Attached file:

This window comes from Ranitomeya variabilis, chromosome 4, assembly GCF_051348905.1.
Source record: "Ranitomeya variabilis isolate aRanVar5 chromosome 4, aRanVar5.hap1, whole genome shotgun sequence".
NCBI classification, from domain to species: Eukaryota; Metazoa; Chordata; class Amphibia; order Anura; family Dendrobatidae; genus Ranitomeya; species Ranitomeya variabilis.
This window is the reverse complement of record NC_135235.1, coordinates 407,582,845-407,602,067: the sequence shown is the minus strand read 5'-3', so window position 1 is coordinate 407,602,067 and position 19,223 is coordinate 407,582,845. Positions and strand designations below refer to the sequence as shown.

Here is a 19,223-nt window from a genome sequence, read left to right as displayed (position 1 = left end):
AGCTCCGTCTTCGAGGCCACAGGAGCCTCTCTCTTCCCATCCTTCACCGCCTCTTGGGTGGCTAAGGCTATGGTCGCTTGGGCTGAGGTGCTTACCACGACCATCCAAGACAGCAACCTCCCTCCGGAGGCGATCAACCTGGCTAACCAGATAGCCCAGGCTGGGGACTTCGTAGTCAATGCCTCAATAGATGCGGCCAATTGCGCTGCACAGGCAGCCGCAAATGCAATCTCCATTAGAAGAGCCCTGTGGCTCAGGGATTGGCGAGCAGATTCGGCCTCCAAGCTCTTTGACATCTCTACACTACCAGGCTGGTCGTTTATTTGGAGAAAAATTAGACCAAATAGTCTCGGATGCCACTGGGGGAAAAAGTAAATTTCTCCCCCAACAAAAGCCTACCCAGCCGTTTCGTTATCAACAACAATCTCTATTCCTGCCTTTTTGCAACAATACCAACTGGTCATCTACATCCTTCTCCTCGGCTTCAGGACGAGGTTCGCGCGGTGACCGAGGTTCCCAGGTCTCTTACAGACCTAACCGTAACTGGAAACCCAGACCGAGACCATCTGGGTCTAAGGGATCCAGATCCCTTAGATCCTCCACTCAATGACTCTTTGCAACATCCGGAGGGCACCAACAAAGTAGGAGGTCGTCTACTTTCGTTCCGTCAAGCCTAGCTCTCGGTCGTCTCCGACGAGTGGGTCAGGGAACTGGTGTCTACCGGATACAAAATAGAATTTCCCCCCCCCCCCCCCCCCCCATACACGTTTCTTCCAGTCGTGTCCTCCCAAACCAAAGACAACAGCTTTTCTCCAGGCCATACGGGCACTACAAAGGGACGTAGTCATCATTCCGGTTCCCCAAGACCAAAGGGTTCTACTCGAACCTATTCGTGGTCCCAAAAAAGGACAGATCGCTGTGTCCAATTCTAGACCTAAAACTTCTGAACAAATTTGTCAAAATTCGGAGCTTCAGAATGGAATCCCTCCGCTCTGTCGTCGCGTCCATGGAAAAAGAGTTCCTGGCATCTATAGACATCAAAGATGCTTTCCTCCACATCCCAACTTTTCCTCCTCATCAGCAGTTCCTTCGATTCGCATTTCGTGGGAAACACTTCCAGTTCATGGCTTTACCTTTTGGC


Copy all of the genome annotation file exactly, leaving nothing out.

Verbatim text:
This window comes from Ranitomeya variabilis, chromosome 4, assembly GCF_051348905.1.
Source record: "Ranitomeya variabilis isolate aRanVar5 chromosome 4, aRanVar5.hap1, whole genome shotgun sequence".
NCBI classification, from domain to species: Eukaryota; Metazoa; Chordata; class Amphibia; order Anura; family Dendrobatidae; genus Ranitomeya; species Ranitomeya variabilis.
This window is the reverse complement of record NC_135235.1, coordinates 407,582,845-407,602,067: the sequence shown is the minus strand read 5'-3', so window position 1 is coordinate 407,602,067 and position 19,223 is coordinate 407,582,845. Positions and strand designations below refer to the sequence as shown.

Here is a 19,223-nt window from a genome sequence, read left to right as displayed (position 1 = left end):
AGCTCCGTCTTCGAGGCCACAGGAGCCTCTCTCTTCCCATCCTTCACCGCCTCTTGGGTGGCTAAGGCTATGGTCGCTTGGGCTGAGGTGCTTACCACGACCATCCAAGACAGCAACCTCCCTCCGGAGGCGATCAACCTGGCTAACCAGATAGCCCAGGCTGGGGACTTCGTAGTCAATGCCTCAATAGATGCGGCCAATTGCGCTGCACAGGCAGCCGCAAATGCAATCTCCATTAGAAGAGCCCTGTGGCTCAGGGATTGGCGAGCAGATTCGGCCTCCAAGCTCTTTGACATCTCTACACTACCAGGCTGGTCGTTTATTTGGAGAAAAATTAGACCAAATAGTCTCGGATGCCACTGGGGGAAAAAGTAAATTTCTCCCCCAACAAAAGCCTACCCAGCCGTTTCGTTATCAACAACAATCTCTATTCCTGCCTTTTTGCAACAATACCAACTGGTCATCTACATCCTTCTCCTCGGCTTCAGGACGAGGTTCGCGCGGTGACCGAGGTTCCCAGGTCTCTTACAGACCTAACCGTAACTGGAAACCCAGACCGAGACCATCTGGGTCTAAGGGATCCAGATCCCTTAGATCCTCCACTCAATGACTCTTTGCAACATCCGGAGGGCACCAACAAAGTAGGAGGTCGTCTACTTTCGTTCCGTCAAGCCTAGCTCTCGGTCGTCTCCGACGAGTGGGTCAGGGAACTGGTGTCTACCGGATACAAAATAGAATTTCCCCCCCCCCCCCCCCCCCCATACACGTTTCTTCCAGTCGTGTCCTCCCAAACCAAAGACAACAGCTTTTCTCCAGGCCATACGGGCACTACAAAGGGACGTAGTCATCATTCCGGTTCCCCAAGACCAAAGGGTTCTACTCGAACCTATTCGTGGTCCCAAAAAAGGACAGATCGCTGTGTCCAATTCTAGACCTAAAACTTCTGAACAAATTTGTCAAAATTCGGAGCTTCAGAATGGAATCCCTCCGCTCTGTCGTCGCGTCCATGGAAAAAGAGTTCCTGGCATCTATAGACATCAAAGATGCTTTCCTCCACATCCCAACTTTTCCTCCTCATCAGCAGTTCCTTCGATTCGCATTTCGTGGGAAACACTTCCAGTTCATGGCTTTACCTTTTGGC